I only look back because history is an interesting teacher, but if you get totally rooted in your history, you’re going to fail. Every day is the intersection between the past and the future. Every day, you get a chance to reinvent yourself. If you take that opportunity, you might be able to keep pace. This is the slide that I think Andrew had a much better one, the survive and thrive chart. That’s what this is trying to explain. This is too much business school language. If you have a growth mindset, what you’re doing is you’re saying, “I might be able to transform my business because I’m trying to make it something different. I’m trying to grow. I’m trying to meet new needs. If I’m fixed, I’m worried about all this stuff that I’m throwing away and I’m trying to keep as much as I can to protect my investment.” What I love about this group is I’ve heard at least 40 stories. The story is the way that you can communicate and motivate people and get them tethered to your purpose.
I joined American Greetings many years ago. I was a member. I had joined a broken industrial company in the early twentieth century. We hadn’t evolved at all. We were running on fumes. The chairman of the company had asked me to join because he knew I had some controversial ideas about business. He hired a guy at the same time who was the last of Sam Walton’s proteges. Walmart had long evolved by this point and Sam was long gone. He’d been dead for years, but his protege came in and he sat for two years and listened about our business. After two years, he spoke up one day and he says, “Maybe I can help now.” Whenever I visited a company, the one thing that I always looked for when I bought products from a company for Walmart is I always evaluated what I called the smell of the place. In five minutes, you can figure out a company by the smell of the place. It’s how it looks, it’s how people act, whether they smile. It’s a million little things but it’s from practice, you could figure that out.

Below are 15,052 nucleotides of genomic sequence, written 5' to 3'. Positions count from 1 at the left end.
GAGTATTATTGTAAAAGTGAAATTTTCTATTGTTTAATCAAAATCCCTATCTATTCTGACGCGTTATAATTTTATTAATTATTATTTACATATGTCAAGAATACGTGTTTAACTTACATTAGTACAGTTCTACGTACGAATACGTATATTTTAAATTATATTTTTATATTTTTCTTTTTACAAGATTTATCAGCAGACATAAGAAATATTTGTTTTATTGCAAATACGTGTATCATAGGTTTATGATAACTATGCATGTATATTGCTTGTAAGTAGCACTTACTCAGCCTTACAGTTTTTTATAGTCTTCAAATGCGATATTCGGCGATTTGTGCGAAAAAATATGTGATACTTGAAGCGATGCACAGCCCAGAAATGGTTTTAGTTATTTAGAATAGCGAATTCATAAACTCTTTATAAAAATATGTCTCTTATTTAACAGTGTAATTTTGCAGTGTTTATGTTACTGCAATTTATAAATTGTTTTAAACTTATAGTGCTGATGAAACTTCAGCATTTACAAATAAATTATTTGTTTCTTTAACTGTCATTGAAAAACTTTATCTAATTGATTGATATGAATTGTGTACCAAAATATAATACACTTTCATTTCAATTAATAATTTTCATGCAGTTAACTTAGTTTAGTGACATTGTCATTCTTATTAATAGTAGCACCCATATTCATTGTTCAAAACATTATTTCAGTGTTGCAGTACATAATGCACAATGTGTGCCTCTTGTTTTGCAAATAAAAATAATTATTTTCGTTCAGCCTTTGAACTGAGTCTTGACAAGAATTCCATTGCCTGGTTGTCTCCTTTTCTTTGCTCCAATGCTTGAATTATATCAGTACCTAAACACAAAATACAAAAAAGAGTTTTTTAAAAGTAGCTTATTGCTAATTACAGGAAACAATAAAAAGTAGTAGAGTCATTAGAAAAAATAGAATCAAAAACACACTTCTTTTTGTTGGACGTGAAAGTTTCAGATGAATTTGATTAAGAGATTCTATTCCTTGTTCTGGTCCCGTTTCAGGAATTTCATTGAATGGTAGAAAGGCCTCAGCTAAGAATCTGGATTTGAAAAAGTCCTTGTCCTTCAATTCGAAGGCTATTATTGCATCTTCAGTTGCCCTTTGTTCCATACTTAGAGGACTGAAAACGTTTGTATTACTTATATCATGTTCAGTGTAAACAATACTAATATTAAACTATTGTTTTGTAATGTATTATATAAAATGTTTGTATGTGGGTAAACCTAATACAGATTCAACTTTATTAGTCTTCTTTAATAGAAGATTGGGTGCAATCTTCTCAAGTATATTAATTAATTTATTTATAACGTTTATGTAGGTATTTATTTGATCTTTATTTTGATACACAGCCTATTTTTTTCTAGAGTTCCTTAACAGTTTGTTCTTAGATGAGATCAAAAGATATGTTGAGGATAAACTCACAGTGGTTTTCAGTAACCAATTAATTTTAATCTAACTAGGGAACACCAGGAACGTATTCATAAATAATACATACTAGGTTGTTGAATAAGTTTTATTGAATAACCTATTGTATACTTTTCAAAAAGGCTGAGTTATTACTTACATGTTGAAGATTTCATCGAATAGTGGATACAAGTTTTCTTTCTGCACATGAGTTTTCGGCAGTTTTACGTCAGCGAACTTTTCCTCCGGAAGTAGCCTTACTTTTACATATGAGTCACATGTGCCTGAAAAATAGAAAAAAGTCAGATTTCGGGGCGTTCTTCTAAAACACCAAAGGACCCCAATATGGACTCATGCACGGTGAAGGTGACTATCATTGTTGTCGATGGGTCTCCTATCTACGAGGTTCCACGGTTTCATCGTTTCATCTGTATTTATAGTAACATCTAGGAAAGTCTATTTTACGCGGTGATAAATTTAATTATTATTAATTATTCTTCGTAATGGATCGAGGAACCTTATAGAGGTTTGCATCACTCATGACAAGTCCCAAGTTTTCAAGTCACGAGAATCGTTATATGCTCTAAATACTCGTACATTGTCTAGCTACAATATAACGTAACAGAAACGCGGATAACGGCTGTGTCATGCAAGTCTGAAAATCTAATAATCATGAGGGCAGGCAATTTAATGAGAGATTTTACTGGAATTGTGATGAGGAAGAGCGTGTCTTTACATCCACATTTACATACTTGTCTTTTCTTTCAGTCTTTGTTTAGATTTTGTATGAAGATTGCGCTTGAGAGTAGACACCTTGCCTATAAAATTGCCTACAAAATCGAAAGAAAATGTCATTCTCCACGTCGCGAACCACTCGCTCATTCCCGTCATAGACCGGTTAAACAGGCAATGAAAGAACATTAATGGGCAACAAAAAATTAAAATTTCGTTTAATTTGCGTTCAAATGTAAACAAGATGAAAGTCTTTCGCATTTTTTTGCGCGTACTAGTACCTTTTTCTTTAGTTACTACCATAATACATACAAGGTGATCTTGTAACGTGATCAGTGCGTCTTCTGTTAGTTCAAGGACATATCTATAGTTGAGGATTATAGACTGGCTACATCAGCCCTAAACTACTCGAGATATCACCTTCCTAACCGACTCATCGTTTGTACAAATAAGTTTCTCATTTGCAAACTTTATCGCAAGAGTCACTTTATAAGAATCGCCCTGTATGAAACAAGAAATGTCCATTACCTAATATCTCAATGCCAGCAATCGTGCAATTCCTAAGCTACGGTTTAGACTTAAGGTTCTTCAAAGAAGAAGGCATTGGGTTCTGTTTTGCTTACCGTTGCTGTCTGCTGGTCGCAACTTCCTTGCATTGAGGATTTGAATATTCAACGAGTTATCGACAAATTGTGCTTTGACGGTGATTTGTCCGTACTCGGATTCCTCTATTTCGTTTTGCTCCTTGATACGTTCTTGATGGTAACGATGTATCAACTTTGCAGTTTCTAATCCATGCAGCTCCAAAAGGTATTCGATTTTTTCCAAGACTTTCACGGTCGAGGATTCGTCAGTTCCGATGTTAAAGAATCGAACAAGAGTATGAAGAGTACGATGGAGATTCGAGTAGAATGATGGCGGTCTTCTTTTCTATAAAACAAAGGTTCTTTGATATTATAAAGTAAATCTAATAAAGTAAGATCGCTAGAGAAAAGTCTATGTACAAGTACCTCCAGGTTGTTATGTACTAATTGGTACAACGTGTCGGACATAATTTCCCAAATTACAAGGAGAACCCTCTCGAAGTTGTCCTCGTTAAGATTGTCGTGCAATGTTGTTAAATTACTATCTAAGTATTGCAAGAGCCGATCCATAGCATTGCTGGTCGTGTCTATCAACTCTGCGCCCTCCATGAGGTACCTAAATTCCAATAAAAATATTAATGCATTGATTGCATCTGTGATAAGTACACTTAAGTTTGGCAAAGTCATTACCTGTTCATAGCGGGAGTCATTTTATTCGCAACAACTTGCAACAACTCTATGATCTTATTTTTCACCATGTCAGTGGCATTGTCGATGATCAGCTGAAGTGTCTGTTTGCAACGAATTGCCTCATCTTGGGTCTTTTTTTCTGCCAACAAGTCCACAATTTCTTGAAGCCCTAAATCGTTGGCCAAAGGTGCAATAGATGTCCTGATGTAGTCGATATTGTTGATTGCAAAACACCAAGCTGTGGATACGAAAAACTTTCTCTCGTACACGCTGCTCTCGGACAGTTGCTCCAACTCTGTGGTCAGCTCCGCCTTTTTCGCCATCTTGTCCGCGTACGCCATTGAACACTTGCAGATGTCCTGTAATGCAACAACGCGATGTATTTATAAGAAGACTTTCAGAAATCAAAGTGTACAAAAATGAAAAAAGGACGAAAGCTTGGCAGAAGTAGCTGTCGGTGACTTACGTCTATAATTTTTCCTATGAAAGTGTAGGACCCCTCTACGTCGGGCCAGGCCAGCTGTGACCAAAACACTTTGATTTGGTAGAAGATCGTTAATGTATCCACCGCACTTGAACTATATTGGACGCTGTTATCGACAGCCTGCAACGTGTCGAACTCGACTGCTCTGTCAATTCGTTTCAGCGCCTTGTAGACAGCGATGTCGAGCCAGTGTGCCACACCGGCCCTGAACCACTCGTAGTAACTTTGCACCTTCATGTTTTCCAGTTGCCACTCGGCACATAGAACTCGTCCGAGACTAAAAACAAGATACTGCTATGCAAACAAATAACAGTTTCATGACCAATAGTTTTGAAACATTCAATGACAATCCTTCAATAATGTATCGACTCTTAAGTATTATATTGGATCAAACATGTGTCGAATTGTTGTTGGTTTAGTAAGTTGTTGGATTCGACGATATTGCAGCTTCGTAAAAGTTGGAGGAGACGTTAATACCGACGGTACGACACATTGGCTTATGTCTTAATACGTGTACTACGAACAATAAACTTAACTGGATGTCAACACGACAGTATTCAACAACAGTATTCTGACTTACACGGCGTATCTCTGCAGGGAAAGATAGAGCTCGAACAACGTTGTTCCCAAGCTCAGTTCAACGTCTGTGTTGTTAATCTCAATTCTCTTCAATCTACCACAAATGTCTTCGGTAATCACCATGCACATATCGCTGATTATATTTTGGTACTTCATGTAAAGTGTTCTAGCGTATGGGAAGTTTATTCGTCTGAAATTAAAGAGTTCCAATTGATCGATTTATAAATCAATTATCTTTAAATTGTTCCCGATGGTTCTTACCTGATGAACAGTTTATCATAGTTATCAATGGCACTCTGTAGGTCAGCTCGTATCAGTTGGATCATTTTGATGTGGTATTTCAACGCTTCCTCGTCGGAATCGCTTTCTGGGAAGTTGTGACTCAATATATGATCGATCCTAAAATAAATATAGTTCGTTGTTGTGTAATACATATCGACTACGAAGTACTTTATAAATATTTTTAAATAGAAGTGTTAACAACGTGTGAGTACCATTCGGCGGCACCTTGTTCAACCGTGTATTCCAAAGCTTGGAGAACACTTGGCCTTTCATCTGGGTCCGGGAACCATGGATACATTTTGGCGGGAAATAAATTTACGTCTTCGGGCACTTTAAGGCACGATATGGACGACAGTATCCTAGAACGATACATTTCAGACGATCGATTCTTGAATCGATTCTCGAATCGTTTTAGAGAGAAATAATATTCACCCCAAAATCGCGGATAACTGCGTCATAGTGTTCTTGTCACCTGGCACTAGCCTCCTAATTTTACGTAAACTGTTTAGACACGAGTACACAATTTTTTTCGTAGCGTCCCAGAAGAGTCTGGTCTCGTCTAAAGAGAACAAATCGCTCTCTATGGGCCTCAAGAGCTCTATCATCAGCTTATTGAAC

He said, “American Greetings can adjust this culture if we can change the smell of the place.” The chairman of the board said, “Do you think the place smells bad?” He took away the management team for a day. We had a day-long seminar where we talked about culture, what Walmart did and how that might be able to help American Greetings. I walked away from that. You can see the blank looks on the executive faces. He said, “That’s the last time they’re going to invite me back.” I said, “Give it some time.” I put it away to the side. Remember at this point, I’m an ROI, ROA, RO you, RO me guy. I figured out, “We’ll see what happens.” That was an interesting day. I learned a lot about Walmart. About six months later, a group came to me and they said, “John, we’ve been thinking about what Doug told us and we think we have an idea on how to proceed.” I’m going to show you how we proceeded and what that got us. It got us to an interesting place because we let the thing fertilize.
The steps to cultural transformation. When you’re a journalist, you are told that you are going to write a story and in the first paragraph, you need to do the who, what, where, when, why and how. You wouldn’t believe how many stories don’t have that anymore. That makes me crazy. I’m going to talk about who, what, why and how. I’m going to talk to you about this in a different way. I’m going to talk to you about how we did our journey. Some of this stuff, you’re going to be familiar with. What I want you to think about is not so much the content, although if the contents are interesting, please do. I want you to take in how we communicated. If you’re coaching, communication is almost as important as the content that you are trying to communicate. You know this guy. I’m interested in the why, Mitch, in terms of what you are doing. I met this guy at one of these TED things and he blew me away. I started doing things on the internet and prowling again, browsing. I’ve decided that when you get stuck, go to YouTube. I’m going to show you a video. I’m sure most of you have seen this, but I want you to think about using it with 17,000 people and what it says.
“Why, how, what, this little idea explains why some organizations and some leaders are able to inspire where others aren’t. Let me define the terms quickly. Every single person, every single organization on the planet knows what they do, 100%. Some know how they do it. Will you call it your differentiating value proposition or your proprietary process or a USP? Very few people and organizations know why they do what they do. By why, I don’t mean to make a profit. It’s always a result. By why, what’s your purpose? What’s your cause? What’s your belief? Why does your organization exist? Why do you get out of bed in the morning? Why should anyone care? As a result, the way we think, the way we act, the way we communicate is from the outside in. It’s obvious we go from the clearest thing to the fuzziest thing, but the inspired leaders and the inspired organizations, regardless of their size, regardless of their industry, all think, act and communicate from the inside out.